As a small business owner, knowing when to add an extra set of hands can be tricky. Hiring an employee too early can create cash flow constraints and hinder growth, but waiting too long can create undue stress and pressure on you as a sole proprietor. Here are some tips for figuring out when it’s the right time to hire your first employee.
The Relationship Between Your First Hire and Customers
If you find yourself becoming increasingly burnt out, rejecting quality projects, or saying “no” to interested clients or new business, it may be time to consider adding an employee. Customer satisfaction is another critical component of knowing when to hire. If you cannot provide strong customer service yourself and your client experience is deteriorating, you may want to seek support before your customers seek alternatives and end their relationship with your business. Questions to ask yourself include: Is the quality of my product or service impacted? Do I have longer wait times than in the past? Am I providing good customer service?
Dollars and Sense
A key step in hiring your first employee is knowing where you need help. Do you want someone working in sales or accounting? Should you get help with marketing or production of your goods or services? Knowing what role your new employee will play in your small business will help you build a job description, shape interview questions, and have clarity around what your needs truly are.
Running a successful small business depends on routinely tracking your financials, submitting your taxes on time, managing your accounts receivable and payable, and executing compliance tasks. If you’re falling behind on your business operations and administration, it may be time to hire someone to support you. Software and accountants can provide assistance too, but if you’re struggling, make sure you seek help.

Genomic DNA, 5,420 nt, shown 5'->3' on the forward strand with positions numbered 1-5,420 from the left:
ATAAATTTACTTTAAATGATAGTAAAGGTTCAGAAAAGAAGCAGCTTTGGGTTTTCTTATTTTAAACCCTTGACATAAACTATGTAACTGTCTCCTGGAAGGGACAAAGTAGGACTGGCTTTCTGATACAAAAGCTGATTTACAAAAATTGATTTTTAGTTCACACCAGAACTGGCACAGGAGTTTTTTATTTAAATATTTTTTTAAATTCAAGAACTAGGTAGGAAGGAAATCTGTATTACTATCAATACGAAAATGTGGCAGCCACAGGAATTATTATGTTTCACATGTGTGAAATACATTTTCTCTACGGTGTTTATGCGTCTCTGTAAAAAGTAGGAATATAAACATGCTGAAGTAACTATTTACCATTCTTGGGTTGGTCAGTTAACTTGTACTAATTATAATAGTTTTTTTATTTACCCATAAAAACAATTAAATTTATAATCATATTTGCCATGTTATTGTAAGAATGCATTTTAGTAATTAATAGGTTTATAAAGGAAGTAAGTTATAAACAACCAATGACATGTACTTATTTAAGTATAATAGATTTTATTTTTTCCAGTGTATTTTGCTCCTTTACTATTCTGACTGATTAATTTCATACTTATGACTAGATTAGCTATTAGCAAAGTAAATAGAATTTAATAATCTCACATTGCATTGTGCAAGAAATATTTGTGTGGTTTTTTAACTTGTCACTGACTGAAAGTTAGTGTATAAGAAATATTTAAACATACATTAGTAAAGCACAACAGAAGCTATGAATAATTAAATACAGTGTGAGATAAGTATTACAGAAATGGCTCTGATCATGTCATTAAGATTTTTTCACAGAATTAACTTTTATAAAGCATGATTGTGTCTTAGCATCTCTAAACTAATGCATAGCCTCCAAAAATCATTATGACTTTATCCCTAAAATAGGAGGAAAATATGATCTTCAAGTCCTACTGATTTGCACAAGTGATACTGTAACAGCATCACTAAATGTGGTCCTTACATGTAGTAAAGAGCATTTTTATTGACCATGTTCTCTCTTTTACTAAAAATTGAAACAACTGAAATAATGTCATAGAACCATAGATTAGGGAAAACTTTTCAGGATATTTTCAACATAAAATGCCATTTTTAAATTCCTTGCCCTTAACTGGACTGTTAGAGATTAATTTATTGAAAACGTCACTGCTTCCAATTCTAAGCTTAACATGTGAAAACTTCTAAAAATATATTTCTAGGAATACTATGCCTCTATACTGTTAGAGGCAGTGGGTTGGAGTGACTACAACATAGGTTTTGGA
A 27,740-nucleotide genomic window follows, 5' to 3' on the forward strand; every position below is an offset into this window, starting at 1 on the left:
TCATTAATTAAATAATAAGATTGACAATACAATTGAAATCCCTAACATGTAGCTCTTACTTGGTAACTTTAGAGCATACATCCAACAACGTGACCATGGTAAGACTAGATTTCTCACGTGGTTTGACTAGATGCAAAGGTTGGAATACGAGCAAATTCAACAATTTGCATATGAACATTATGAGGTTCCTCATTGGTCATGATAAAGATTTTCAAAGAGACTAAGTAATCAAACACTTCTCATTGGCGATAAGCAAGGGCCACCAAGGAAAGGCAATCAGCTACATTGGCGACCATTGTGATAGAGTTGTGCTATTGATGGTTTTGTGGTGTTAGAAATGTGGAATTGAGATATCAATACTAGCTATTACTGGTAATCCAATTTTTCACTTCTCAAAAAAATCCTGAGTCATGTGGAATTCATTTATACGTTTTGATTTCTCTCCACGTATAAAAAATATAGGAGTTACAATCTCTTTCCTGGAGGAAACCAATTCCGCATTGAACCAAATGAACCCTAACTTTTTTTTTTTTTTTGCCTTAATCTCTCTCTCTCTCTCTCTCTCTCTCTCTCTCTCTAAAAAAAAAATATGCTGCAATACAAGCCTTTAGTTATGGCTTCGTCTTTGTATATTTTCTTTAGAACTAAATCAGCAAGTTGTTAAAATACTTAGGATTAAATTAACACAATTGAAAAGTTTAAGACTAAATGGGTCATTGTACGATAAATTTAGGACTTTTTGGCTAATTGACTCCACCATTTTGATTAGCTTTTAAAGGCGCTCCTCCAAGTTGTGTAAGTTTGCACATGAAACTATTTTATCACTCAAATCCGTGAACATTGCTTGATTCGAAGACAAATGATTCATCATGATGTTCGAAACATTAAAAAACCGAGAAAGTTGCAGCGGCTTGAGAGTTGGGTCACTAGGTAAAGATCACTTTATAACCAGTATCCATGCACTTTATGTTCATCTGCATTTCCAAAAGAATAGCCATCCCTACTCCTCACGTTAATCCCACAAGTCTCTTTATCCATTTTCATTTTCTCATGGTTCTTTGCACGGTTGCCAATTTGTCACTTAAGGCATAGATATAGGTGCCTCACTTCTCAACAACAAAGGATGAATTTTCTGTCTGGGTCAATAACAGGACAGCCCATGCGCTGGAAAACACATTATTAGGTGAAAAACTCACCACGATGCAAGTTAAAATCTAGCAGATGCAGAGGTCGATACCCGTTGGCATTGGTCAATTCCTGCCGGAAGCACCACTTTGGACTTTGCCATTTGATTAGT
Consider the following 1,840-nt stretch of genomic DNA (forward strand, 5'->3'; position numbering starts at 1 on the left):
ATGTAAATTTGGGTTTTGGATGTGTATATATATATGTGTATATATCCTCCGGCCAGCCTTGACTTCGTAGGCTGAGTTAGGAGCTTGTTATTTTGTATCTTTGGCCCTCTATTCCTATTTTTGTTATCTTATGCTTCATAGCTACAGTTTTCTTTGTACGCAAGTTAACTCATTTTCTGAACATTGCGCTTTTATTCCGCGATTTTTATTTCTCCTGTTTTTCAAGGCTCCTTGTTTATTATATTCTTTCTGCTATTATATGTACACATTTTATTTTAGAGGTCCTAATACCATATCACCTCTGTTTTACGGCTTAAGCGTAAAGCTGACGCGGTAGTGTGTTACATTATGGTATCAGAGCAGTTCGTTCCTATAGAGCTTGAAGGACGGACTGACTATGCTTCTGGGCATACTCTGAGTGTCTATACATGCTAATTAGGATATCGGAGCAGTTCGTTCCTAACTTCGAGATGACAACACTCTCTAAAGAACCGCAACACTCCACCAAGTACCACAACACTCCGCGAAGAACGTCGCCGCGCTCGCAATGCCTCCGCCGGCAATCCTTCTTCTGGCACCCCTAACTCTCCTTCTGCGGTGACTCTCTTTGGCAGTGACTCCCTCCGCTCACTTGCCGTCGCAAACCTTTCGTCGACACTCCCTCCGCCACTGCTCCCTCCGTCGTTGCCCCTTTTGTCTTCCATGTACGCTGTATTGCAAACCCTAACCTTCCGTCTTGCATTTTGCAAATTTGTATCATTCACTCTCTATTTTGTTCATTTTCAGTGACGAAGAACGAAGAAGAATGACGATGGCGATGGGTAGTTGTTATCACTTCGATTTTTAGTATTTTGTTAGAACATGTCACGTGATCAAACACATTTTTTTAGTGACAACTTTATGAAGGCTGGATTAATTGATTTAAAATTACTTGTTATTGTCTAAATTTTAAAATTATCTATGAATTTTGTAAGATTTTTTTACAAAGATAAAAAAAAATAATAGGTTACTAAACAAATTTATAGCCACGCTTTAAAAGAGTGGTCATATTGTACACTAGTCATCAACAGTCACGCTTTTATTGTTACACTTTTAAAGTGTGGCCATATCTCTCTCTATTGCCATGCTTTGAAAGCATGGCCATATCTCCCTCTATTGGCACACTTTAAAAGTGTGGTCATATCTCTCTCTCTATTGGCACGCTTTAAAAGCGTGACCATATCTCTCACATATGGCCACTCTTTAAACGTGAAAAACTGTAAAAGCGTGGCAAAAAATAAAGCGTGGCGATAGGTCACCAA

You should also make sure that you can afford your new employee. Conducting a review of similar positions at other companies will provide guidance as to the market rate of this type of employee. In addition to the salary, you’ll want to ensure that you bundle in all related costs, including taxes, company vehicles, office supplies and technology, and any other expenses related to the new hire.
It’s important to identify specific tasks you need support with and estimate how many hours per week you anticipate those tasks will require. This will give you a clear understanding of the scope of work and help you determine whether you need a part-time or full-time employee. Start by making a list of all the tasks you currently handle yourself and then determine which ones can be delegated to a new hire.
What to Look For
When you’re seeking out the best candidate for your needs, make sure to find someone who shares your values, understands the role and your business, and demonstrates the flexibility you need. You’ll be working closely with your first employee, and it is critical that they align with your objectives.
Consider each candidate’s experience, skillset, and attitude. During the interview process, be sure to ask questions that will assess any candidate’s alignment with your values and business needs. Drafting interview questions in advance and embracing consistency in your interview approach will help you make informed decisions and hire the best person for the job.
We know that this is a big step for your small business and we are excited for you! Remember that finding the right first employee (whether part-time or full-time) is about more than just filling a role — it's about finding a partner that helps you achieve your business goals.